Heart & Vascular Institute Physician eNewsletter - Summer 2012
Patients facing open surgery to repair aneurysms and dissections of the ascending aorta and aortic arch could have another alternative at Cleveland Clinic, one of the only medical institutions in the country where complex endovascular stent grafting can be performed. With the introduction of new stent graft devices that can bend to accommodate the aortic arch, it’s now possible to treat more extensive disease, says Matthew Eagleton, MD, a vascular surgeon at Cleveland Clinic.
"Branched devices aren’t available everywhere," Dr. Eagleton says. "Because of the research conducted here, we are not limited to only treating patients with conventional aneurysms. We can treat much more complex disease."
Is open surgery for repairing the ascending and aortic arch on the way out? Not likely. But new devices are giving Cleveland Clinic physicians an opportunity to treat more extensive disease. Closer to the heart, the anatomy and pathology become more complex. In the past, endografting was limited to areas where there were no significant branches coming off of the aorta.
Customized Stent Graft
Today, it’s a different story. Cleveland Clinic’s Dr. Roy Greenberg developed endovascular stent grafts in a variety of sizes that can bend to accommodate the aortic arch. The grafts have branches to the supra-aortic vessels and seal down in the ascending aorta. Such new devices extend the treatment area and give patients who might have previously been ushered down the road of open surgery a different, less invasive path.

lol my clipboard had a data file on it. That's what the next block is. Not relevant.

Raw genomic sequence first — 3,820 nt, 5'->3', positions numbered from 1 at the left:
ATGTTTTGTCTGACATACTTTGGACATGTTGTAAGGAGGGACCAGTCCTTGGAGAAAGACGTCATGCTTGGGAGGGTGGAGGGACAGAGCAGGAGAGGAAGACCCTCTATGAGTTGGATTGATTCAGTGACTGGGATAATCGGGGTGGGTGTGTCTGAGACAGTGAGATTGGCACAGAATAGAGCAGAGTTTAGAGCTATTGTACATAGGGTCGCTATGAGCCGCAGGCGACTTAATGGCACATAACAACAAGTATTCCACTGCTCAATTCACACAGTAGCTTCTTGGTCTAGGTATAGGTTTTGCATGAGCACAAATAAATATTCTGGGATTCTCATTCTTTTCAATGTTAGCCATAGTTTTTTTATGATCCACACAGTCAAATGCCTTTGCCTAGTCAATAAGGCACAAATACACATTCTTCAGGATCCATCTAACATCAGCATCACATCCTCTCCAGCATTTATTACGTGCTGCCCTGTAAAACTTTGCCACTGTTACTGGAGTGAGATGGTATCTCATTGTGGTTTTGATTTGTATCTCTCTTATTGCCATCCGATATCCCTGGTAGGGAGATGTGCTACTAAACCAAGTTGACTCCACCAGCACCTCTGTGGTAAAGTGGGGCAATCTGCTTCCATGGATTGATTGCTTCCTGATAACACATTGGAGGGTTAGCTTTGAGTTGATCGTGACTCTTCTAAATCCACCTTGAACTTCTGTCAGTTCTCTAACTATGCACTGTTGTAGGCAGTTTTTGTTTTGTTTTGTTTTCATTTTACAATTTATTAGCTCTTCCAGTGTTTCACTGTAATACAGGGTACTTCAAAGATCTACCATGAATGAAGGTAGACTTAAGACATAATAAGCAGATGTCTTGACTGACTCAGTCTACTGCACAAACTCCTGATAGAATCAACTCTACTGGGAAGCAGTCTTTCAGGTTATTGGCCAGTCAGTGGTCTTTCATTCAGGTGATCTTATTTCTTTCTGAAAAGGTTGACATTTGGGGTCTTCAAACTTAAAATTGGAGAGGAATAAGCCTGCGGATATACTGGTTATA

As with all new promising treatment options, we’re not yet sure how these devices will perform 10 to 20 years down the road—or whether their outcomes will be equivalent to open surgery, Dr. Eagleton says. Until patient outcomes with the new technology prove otherwise, open surgery remains the gold standard for repairing complex aortic aneurysms. Open surgical techniques can involve grafting with branches, or hybrid "elephant trunk" procedures combining endografting.
Endovascular stenting is a veteran solution for treating abdominal and thoracic aneurysms. And as technology advances, and with continued use of new, flexible devices, Dr. Eagleton says more patients dealing with complex aneurysms in the aorta could choose interventional procedures using endografting if they are candidates.
Currently, ideal candidates for endografting to repair aneurysms fit the indications for commercially available devices, Dr. Eagleton says. "They must have a good route to get the device into the aorta, and they must have a healthy aorta above and below where the devices are implanted." He estimates that no more than 60 percent of patients fit this description.
"Physicians who have patients with aneurysm should have those individuals evaluated to see if they are a candidate for one of these procedures," Dr. Eagleton says.